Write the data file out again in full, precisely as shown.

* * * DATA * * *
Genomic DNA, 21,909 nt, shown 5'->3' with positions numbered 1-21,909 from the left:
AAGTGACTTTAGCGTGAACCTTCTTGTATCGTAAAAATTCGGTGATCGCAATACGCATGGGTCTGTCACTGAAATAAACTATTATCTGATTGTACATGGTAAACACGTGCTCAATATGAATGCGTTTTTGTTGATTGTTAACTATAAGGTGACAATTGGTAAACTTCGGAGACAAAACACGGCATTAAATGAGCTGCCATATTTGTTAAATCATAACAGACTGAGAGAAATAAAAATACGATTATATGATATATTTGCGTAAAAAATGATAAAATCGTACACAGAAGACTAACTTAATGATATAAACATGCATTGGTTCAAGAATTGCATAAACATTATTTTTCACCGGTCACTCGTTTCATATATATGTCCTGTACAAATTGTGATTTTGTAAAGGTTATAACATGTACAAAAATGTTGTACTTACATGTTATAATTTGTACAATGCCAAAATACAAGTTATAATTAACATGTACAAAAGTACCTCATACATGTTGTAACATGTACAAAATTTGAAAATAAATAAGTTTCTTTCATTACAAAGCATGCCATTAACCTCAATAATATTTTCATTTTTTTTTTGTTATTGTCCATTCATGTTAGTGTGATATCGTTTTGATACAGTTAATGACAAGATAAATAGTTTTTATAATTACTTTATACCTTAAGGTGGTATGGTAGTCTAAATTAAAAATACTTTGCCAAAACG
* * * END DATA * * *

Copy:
Genomic DNA, 21,909 nt, shown 5'->3' with positions numbered 1-21,909 from the left:
AAGTGACTTTAGCGTGAACCTTCTTGTATCGTAAAAATTCGGTGATCGCAATACGCATGGGTCTGTCACTGAAATAAACTATTATCTGATTGTACATGGTAAACACGTGCTCAATATGAATGCGTTTTTGTTGATTGTTAACTATAAGGTGACAATTGGTAAACTTCGGAGACAAAACACGGCATTAAATGAGCTGCCATATTTGTTAAATCATAACAGACTGAGAGAAATAAAAATACGATTATATGATATATTTGCGTAAAAAATGATAAAATCGTACACAGAAGACTAACTTAATGATATAAACATGCATTGGTTCAAGAATTGCATAAACATTATTTTTCACCGGTCACTCGTTTCATATATATGTCCTGTACAAATTGTGATTTTGTAAAGGTTATAACATGTACAAAAATGTTGTACTTACATGTTATAATTTGTACAATGCCAAAATACAAGTTATAATTAACATGTACAAAAGTACCTCATACATGTTGTAACATGTACAAAATTTGAAAATAAATAAGTTTCTTTCATTACAAAGCATGCCATTAACCTCAATAATATTTTCATTTTTTTTTTGTTATTGTCCATTCATGTTAGTGTGATATCGTTTTGATACAGTTAATGACAAGATAAATAGTTTTTATAATTACTTTATACCTTAAGGTGGTATGGTAGTCTAAATTAAAAATACTTTGCCAAAACG